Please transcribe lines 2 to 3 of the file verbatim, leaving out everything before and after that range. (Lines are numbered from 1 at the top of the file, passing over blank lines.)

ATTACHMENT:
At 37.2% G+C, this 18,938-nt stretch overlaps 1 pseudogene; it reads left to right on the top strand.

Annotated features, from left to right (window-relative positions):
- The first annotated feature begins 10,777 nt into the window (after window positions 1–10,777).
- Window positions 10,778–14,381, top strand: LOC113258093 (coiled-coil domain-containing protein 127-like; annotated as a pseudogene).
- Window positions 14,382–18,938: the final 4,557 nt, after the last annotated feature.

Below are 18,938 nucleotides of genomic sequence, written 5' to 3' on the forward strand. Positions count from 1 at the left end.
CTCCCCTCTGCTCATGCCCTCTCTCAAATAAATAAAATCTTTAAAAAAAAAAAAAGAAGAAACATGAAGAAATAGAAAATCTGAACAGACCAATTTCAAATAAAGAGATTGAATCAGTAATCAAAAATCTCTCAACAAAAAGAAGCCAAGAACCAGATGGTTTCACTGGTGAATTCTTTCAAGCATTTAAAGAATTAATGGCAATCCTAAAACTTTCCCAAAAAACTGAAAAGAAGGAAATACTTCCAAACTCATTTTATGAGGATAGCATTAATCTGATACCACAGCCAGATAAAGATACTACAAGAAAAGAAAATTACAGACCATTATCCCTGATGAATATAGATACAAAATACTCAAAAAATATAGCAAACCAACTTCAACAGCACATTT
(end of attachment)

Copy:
Annotated features, from left to right (window-relative positions):
- The first annotated feature begins 10,777 nt into the window (after window positions 1–10,777).